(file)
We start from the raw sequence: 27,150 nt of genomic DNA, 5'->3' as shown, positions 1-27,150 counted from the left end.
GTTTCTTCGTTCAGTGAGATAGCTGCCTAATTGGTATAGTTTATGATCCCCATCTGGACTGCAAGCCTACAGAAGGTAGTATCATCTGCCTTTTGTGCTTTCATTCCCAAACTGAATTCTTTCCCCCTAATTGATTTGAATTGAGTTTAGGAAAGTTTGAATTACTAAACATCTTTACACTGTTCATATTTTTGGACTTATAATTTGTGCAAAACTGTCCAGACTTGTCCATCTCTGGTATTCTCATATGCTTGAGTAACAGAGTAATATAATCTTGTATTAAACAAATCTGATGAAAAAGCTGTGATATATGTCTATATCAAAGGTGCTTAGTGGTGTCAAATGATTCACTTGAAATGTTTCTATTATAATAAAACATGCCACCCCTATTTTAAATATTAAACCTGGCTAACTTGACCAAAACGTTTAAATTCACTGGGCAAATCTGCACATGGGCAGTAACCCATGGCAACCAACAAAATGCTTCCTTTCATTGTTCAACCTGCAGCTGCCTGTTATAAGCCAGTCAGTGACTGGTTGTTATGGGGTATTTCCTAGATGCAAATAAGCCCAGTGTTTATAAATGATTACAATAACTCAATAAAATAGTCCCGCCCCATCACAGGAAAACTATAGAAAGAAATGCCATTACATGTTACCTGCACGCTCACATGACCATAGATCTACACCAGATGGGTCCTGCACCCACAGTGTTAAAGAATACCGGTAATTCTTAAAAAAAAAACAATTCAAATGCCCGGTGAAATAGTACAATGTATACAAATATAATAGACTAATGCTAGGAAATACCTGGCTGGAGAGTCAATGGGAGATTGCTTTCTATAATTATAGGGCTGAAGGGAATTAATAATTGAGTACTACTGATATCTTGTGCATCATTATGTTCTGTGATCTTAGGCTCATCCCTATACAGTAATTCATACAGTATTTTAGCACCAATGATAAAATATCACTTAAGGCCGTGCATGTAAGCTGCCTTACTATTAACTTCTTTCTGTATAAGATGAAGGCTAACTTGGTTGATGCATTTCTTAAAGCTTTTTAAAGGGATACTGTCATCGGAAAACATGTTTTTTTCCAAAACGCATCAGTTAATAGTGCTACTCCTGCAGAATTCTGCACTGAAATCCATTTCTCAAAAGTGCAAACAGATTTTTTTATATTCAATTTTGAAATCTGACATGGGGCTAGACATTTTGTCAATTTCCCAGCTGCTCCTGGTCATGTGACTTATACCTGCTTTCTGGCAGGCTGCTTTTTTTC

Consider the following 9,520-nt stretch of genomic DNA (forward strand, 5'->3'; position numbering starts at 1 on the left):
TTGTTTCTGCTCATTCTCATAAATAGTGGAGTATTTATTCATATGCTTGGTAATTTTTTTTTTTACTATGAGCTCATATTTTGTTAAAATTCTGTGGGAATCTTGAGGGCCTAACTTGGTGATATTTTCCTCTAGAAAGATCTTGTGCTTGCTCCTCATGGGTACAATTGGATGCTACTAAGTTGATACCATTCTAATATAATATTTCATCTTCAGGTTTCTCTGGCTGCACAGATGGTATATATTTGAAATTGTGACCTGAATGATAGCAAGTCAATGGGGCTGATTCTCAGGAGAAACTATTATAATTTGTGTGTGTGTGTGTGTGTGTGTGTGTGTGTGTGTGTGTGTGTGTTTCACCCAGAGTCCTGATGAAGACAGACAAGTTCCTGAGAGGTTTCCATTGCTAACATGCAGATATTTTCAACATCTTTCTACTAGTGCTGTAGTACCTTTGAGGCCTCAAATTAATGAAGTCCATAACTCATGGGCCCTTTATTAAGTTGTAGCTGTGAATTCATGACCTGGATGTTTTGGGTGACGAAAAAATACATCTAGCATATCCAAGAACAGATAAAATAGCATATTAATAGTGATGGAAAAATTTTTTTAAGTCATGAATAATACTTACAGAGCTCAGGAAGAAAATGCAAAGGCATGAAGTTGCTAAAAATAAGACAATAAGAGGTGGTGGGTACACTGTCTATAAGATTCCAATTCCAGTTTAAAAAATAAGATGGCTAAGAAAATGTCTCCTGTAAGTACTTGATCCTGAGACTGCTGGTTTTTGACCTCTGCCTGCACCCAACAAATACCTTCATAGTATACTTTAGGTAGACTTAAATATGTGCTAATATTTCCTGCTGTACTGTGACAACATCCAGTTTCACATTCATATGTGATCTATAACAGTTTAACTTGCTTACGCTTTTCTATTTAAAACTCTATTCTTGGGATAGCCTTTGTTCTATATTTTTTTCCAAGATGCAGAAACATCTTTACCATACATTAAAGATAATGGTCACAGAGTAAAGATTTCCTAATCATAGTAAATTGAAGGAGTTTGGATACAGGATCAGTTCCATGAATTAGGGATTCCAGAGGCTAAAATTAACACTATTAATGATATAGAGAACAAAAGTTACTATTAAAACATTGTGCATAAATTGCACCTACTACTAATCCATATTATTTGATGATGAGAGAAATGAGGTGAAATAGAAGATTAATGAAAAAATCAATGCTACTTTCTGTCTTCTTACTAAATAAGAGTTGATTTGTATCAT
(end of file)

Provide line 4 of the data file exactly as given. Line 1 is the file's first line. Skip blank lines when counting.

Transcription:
TTGTTTCTGCTCATTCTCATAAATAGTGGAGTATTTATTCATATGCTTGGTAATTTTTTTTTTTACTATGAGCTCATATTTTGTTAAAATTCTGTGGGAATCTTGAGGGCCTAACTTGGTGATATTTTCCTCTAGAAAGATCTTGTGCTTGCTCCTCATGGGTACAATTGGATGCTACTAAGTTGATACCATTCTAATATAATATTTCATCTTCAGGTTTCTCTGGCTGCACAGATGGTATATATTTGAAATTGTGACCTGAATGATAGCAAGTCAATGGGGCTGATTCTCAGGAGAAACTATTATAATTTGTGTGTGTGTGTGTGTGTGTGTGTGTGTGTGTGTGTGTGTGTGTTTCACCCAGAGTCCTGATGAAGACAGACAAGTTCCTGAGAGGTTTCCATTGCTAACATGCAGATATTTTCAACATCTTTCTACTAGTGCTGTAGTACCTTTGAGGCCTCAAATTAATGAAGTCCATAACTCATGGGCCCTTTATTAAGTTGTAGCTGTGAATTCATGACCTGGATGTTTTGGGTGACGAAAAAATACATCTAGCATATCCAAGAACAGATAAAATAGCATATTAATAGTGATGGAAAAATTTTTTTAAGTCATGAATAATACTTACAGAGCTCAGGAAGAAAATGCAAAGGCATGAAGTTGCTAAAAATAAGACAATAAGAGGTGGTGGGTACACTGTCTATAAGATTCCAATTCCAGTTTAAAAAATAAGATGGCTAAGAAAATGTCTCCTGTAAGTACTTGATCCTGAGACTGCTGGTTTTTGACCTCTGCCTGCACCCAACAAATACCTTCATAGTATACTTTAGGTAGACTTAAATATGTGCTAATATTTCCTGCTGTACTGTGACAACATCCAGTTTCACATTCATATGTGATCTATAACAGTTTAACTTGCTTACGCTTTTCTATTTAAAACTCTATTCTTGGGATAGCCTTTGTTCTATATTTTTTTCCAAGATGCAGAAACATCTTTACCATACATTAAAGATAATGGTCACAGAGTAAAGATTTCCTAATCATAGTAAATTGAAGGAGTTTGGATACAGGATCAGTTCCATGAATTAGGGATTCCAGAGGCTAAAATTAACACTATTAATGATATAGAGAACAAAAGTTACTATTAAAACATTGTGCATAAATTGCACCTACTACTAATCCATATTATTTGATGATGAGAGAAATGAGGTGAAATAGAAGATTAATGAAAAAATCAATGCTACTTTCTGTCTTCTTACTAAATAAGAGTTGATTTGTATCAT